Family Law ADR What is it? Why do we need it?

Alternate dispute resolution, sometimes referred to as ADR, has taken many paths in family law litigation in the last twenty years. Some would ask why we even need an “alternative”? Don’t our civil courts handle the disputes? In the event Mom and Dad or Husband and Wife cannot reach an agreement on their own, why shouldn’t we just present evidence to the Court or a jury? Why isn’t this the best dispute resolution mechanism for family law conflicts?

The primary reason is that matters related to family law issues are more “private” than most other civil litigation. In our legal system we have two types of litigation: criminal matters and civil matters. Criminal is when the State brings a case against a person for violation of an offense as defined by our laws. If found guilty, the person can be put in jail or fined. In civil litigation, person A sues person B for an act that caused damages to person A. For example, your neighbor’s tree falls across your new car. Damages have been incurred by you and either the neighbor or their insurance carrier will likely pay damages. Where does family law litigation fit in those two scenarios? It isn’t a criminal offense, so, by default, it’s heard in our civil courts. It’s somewhat of a “round peg in a square hole”. Most people whose marriage is coming to an end would prefer not to play out the events that have occurred in a personal relationship in such a public forum. And although damages are sometimes appropriate, by and large, most people just want a divorce to be granted so they can move on. Similarly, parties in a dispute regarding terms of custody or child related issues recognize the potential harm to the child in protracted litigation at the courthouse.

What are our options? In larger cities, collaborative law has become a very good model. Each party contracts with an attorney, a neutral mental health expert and a neutral financial expert. The contract states the parties, counsel and their experts will engage in a series of round table meetings with the goal to honestly vocalize each party’s goals and collaboratively resolve disputed issues. In the event of a failed collaborative process, each party would be required to hire a different attorney for a trial due to the free flow of information exchanged in each meeting. Otherwise lawyers would be strategizing during the collaborative process of how information could be used against the other party in trial. Unfortunately, in smaller communities, there are simply not enough family law practitioners to be disqualified from any case where the parties attempted collaborative law and the process failed.

Mediation is utilized in most family law cases. In fact, in about half of the eleven counties that I practice, local rules require mediation before cases may be tried before the Court. In mediation, parties select a mediator, or one is appointed by the Court. The mediator is usually a family law attorney. The parties attend mediation with their attorney and occasionally parties may take another supportive person with them to mediation; however, if the mediator thinks that person is not assisting with the promotion of settlement, they will be asked to leave. In contrast to the collaborative process, parties to mediation are usually not in one room with the opposing side. Mediators will place each party and their attorney in a separate room, called a caucus. The mediator will then go back and forth from room to room taking offers made by the other side. The mediator attempts to explain the position of the other side and with the assistance of the party’s attorney, a “counter-offer” is made. Through this process many cases are amicably resolved without the necessity of trial.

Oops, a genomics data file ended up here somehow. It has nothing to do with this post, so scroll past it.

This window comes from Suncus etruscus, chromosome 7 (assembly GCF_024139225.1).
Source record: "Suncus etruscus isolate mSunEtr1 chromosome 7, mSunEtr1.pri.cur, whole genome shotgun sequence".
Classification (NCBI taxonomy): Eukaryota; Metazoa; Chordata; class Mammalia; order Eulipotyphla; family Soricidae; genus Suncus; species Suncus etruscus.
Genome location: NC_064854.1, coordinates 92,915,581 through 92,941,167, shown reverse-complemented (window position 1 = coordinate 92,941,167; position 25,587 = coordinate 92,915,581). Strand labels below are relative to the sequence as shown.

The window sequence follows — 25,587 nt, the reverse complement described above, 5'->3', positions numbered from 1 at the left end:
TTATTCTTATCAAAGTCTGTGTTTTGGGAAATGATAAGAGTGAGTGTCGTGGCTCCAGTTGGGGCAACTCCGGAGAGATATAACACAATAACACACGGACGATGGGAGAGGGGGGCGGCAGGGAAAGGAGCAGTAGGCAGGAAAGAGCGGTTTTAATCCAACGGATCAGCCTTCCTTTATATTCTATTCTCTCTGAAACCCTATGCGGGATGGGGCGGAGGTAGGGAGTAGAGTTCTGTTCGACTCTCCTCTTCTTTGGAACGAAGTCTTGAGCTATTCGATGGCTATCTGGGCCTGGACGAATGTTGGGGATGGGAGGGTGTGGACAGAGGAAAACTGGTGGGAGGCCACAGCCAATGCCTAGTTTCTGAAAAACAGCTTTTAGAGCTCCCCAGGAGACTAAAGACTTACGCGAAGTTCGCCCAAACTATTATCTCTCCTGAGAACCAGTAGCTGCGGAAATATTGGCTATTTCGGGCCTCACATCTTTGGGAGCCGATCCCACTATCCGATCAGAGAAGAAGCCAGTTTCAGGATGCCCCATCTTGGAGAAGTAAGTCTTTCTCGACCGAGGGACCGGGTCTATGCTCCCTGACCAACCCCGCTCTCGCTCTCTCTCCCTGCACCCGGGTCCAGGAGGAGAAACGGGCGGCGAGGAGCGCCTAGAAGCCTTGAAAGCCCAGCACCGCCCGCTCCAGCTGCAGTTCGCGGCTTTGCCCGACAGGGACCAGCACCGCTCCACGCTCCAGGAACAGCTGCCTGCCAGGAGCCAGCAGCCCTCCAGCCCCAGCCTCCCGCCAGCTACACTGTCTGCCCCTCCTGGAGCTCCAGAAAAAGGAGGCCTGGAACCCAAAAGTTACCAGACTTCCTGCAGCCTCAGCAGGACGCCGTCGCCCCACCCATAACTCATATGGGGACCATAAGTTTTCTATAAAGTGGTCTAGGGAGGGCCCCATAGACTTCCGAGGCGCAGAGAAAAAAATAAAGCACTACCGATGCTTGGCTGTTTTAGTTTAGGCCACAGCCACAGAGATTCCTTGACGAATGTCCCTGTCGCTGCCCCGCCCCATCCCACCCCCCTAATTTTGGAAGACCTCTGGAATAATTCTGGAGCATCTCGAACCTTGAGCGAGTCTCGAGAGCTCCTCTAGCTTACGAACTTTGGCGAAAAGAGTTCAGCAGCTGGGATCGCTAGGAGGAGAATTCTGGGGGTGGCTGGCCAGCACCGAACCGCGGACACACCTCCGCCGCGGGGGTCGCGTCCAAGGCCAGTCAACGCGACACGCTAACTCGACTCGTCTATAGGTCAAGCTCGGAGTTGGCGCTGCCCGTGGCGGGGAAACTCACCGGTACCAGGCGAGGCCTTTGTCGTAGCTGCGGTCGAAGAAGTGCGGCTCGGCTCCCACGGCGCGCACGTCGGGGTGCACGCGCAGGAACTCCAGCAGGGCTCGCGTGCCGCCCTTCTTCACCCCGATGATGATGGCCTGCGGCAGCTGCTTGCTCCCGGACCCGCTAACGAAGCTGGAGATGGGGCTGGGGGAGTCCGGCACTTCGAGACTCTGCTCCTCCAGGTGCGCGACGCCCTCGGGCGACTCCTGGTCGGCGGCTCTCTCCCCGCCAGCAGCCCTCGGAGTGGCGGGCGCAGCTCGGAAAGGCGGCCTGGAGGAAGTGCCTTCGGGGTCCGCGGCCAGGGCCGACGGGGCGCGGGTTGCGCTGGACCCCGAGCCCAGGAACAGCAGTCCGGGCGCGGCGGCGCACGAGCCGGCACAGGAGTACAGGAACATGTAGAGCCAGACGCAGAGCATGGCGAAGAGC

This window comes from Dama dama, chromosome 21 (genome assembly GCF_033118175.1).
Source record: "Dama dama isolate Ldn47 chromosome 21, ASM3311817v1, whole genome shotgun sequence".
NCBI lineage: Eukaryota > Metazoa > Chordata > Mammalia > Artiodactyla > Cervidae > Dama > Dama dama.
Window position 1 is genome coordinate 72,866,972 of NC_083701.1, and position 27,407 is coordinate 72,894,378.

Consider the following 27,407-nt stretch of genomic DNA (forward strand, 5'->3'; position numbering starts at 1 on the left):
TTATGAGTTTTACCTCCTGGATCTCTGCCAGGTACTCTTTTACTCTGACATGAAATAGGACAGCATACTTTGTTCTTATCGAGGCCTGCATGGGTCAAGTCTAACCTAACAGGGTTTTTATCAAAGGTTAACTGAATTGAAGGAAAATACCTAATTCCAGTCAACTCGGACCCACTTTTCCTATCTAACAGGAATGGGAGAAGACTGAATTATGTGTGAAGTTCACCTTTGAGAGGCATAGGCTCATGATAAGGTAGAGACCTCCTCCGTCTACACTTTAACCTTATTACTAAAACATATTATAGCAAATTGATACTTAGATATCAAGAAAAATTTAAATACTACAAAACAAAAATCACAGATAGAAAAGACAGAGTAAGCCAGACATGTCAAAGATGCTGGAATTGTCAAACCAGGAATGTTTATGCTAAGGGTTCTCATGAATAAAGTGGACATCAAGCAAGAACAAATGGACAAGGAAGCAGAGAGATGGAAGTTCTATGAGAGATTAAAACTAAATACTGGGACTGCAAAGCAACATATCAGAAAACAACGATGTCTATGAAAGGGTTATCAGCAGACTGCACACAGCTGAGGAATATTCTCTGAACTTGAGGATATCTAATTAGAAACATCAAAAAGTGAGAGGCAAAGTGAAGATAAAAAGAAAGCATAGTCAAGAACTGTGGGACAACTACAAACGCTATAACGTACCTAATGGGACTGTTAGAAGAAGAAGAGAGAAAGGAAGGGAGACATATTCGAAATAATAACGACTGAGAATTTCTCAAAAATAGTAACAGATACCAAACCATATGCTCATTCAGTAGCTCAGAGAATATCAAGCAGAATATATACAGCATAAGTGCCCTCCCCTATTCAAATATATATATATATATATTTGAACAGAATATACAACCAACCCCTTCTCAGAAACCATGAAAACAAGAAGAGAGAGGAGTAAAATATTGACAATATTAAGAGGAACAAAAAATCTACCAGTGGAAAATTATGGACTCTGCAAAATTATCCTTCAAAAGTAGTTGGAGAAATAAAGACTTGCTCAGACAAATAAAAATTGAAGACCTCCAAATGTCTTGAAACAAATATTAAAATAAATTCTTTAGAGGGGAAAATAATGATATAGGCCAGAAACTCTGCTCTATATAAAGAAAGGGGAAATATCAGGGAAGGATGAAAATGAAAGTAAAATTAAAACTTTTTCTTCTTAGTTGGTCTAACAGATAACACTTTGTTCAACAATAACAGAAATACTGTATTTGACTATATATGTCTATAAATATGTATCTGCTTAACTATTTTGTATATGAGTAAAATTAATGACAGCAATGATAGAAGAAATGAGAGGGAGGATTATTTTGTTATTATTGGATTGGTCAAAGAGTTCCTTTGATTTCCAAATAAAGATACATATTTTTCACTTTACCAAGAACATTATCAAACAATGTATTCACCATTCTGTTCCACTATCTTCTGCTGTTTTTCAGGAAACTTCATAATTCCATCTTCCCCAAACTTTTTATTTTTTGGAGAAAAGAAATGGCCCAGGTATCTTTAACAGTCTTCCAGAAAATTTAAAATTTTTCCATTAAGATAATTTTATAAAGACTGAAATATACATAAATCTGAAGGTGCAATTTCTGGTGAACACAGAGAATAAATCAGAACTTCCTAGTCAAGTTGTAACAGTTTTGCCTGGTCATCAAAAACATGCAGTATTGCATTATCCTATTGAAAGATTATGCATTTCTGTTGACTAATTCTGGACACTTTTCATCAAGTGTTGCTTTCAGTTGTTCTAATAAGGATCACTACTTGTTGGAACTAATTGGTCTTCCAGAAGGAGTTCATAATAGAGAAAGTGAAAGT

Sometimes emotional and financial pressures do not allow parties to utilize formal mechanisms of dispute resolution. Many families will begin litigation expecting a quick and inexpensive resolution in the Courts. After preparing for the first hearing, called temporary orders, exchanging information such as inventories and appraisements, formal discovery and taking depositions, parties resolve to “sit down at the kitchen table” and work out a viable option they can both “live with” just to avoid months of litigation and the effect it may have on themselves and the children. Even if the attorneys are not present at the negotiation table, they should be consulted prior to finalization of the agreement so that each party is entering into the agreement knowing all ramifications and legal effect to their negotiated settlement.

If you or someone you know is going through a divorce or child related litigation, encourage them to utilize some form of alternate dispute resolution. Our judges certainly appreciate all efforts made by attorneys and their clients to resolve issues out of court.